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17 November 2022

Non-compete clauses – a balancing act

Companies fear competition. But non-compete obligations restrict the free market - they are only permissible within narrow limits.

Three situations to avoid:

– A managing director builds up another company in parallel and slowly transfers the business to reap the benefits later.

– A shareholder, who is familiar with the business, terminates the company and receives a considerable severance payment. He then poaches the employees.

– The successful company is sold, and the purchase price reflects future business opportunities. Immediately after the sale, the seller starts to compete with the buyer.

Non-compete clauses protect companies from employees, shareholders and sellers undermining their business. However, such prohibitions conflict with economic freedom and are therefore permitted only under certain conditions.

Directors have a fiduciary duty

Of great importance to any company are its managing directors, who have a special relationship with employees and maintain intensive contact with business partners. Since they know the company in detail, they are particularly dangerous as competitors.

During the term of their appointment, the general fiduciary duty already implies that the managing directors must not take advantage of business opportunities to the detriment of their company. Accordingly, an explicit non-compete obligation does not have to be expressly regulated for the duration of the directors’ employment.

But the fiduciary duty ends when the employment ends

The situation is different afterwards. Managing directors may immediately compete with their former company if there is no contractual non-compete clause.

However, such a prohibition must be limited in terms of content, time and territory. The former managing directors should not be hindered too much in their professional life. Moreover, competition for employees is an elementary part of the free market.

As a rule of thumb, the restriction can therefore only apply for a maximum of two years from the end of the employment.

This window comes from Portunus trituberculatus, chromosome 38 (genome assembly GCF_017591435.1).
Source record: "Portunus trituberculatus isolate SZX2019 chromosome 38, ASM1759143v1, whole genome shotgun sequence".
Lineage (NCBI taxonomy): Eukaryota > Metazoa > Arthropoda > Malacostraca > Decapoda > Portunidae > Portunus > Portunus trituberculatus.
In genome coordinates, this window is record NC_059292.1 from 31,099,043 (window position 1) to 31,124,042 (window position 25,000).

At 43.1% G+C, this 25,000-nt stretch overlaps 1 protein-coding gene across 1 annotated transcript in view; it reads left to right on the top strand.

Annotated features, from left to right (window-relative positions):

In addition, the prohibition may not cover more territory than is absolutely necessary. Competition must remain possible where it would not cause serious disadvantages to the company.

Finally, the prohibition must be limited in content. Prohibited activities or prohibited employers can be listed, for example. The list has the advantage of being easily verifiable. However, any companies not mentioned are then excluded, so that the managing directors could set up their own companies. If specific prohibited activities are described, they must be narrowly defined.

In any case, the managing directors must be compensated for post-contractual non-compete obligations. Half of the former salary is appropriate. Here it is important to grant the company a waiver option so that compensation can be avoided if the former managing director actually poses no business threat. However, the waiver can only become effective after a certain time, which must not be too short. The former managing director must be able to adjust to the end of the prohibition and compensation. A six-month waiver period is customary.

Shareholders also have a duty of loyalty

Some shareholders actively participate in the company’s business model – which means that the company has an interest in preventing competition; after all, this can lead to an outflow of employees, business partners or know-how.